For those that are looking to shape the forms into a specific design that may include using input tag placeholders rather than labels, this set of code snippets will describe how to do that. Continue Reading →
This post is an example of manipulating the WP-Members login widget to display inline (inputs on a single line).
Since the involves some HTML changes and some specific CSS, please consider this an example. You will get your best results if you first try to reproduce the example as given. While you might get part way there just dropping the example into your own site, if you are running 20 different plugins and a highly customized theme, you probably won’t get the same results out of the gate. This example is not intended to be a one-size-fits-all solution because with the amount of variable pieces, that’s not realistic. It is intended to be an example of specific filter hooks available in the plugin for you to be able to learn how customize the HTML output to fit your specific need.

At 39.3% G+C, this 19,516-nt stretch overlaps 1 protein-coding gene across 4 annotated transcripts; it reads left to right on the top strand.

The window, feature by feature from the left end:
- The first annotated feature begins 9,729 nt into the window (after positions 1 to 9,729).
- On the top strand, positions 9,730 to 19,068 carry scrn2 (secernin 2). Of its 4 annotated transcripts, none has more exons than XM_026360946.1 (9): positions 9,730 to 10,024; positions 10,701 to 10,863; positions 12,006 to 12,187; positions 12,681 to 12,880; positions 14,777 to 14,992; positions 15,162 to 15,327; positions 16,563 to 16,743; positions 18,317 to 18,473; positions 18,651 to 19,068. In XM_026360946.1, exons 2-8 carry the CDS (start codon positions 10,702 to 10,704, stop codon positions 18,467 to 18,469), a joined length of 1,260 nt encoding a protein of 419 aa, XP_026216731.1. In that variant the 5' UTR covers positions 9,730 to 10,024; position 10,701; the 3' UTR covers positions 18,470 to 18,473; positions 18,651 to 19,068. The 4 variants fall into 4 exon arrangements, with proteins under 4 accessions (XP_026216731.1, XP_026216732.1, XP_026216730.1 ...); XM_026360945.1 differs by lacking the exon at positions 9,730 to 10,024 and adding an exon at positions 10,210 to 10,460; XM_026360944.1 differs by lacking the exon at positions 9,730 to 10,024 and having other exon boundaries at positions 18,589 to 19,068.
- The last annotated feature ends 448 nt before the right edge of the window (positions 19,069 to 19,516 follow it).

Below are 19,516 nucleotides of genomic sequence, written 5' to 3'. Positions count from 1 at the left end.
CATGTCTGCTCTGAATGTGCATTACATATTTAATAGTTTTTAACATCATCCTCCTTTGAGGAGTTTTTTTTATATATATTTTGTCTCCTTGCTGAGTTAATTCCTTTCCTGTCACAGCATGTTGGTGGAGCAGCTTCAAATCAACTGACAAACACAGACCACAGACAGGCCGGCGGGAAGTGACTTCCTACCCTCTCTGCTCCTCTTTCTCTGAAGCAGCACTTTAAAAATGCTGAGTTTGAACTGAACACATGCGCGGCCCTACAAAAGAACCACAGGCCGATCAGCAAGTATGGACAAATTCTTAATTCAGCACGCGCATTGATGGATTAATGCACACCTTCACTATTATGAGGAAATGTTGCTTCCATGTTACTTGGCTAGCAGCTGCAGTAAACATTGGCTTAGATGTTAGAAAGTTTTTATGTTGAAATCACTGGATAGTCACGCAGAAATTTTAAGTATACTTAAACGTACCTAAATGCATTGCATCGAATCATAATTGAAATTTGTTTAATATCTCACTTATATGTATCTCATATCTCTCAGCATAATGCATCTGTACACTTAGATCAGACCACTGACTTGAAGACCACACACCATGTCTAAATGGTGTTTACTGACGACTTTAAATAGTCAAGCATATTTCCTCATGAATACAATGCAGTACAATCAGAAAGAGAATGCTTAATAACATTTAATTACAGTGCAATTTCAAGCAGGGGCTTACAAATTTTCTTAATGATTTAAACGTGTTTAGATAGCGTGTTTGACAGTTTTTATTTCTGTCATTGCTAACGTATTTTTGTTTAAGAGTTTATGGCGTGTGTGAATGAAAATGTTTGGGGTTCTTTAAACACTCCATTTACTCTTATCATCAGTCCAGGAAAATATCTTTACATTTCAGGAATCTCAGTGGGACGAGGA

Here is an image of what we will create with this example:
Here is a simple method for allowing users to log in with either their username or their email address.
There is, of course, the Email as Username extension. That extension sets up users with their email address as their username. But that extension actually creates the WP required username as the user’s email address.
Instead, this process allows the user to log in using either their username or their email address. It’s not difficult to implement and leaves you with a clean process where you don’t have to worry about what to do when users change their email address.
I do get a lot of questions regarding how to setup the plugin to use the user’s email address as their username. User’s often times forget what they used as a username, and using their email address can make for an easy way to remember how to login. This script will allow you to remove the username field from the registration form and will populate the username field with the email address at registration.
There is a lot of interest in the sidebar login shown on this site, even by users who may not be using a Twitter Bootstrap theme. The tutorial in the “How I Did It” category is specific to Twitter Bootstrap, which this particular site uses. But this tutorial is an example of how you can create this type of login wiget styling without using a theme based on Twitter Bootstrap. Actually, you will be using Bootstrap or some of it, but loading it with your existing theme and/or custom WP-Members custom css. For this example, we will create this with a simple theme – WordPress TwentyTen. Continue Reading →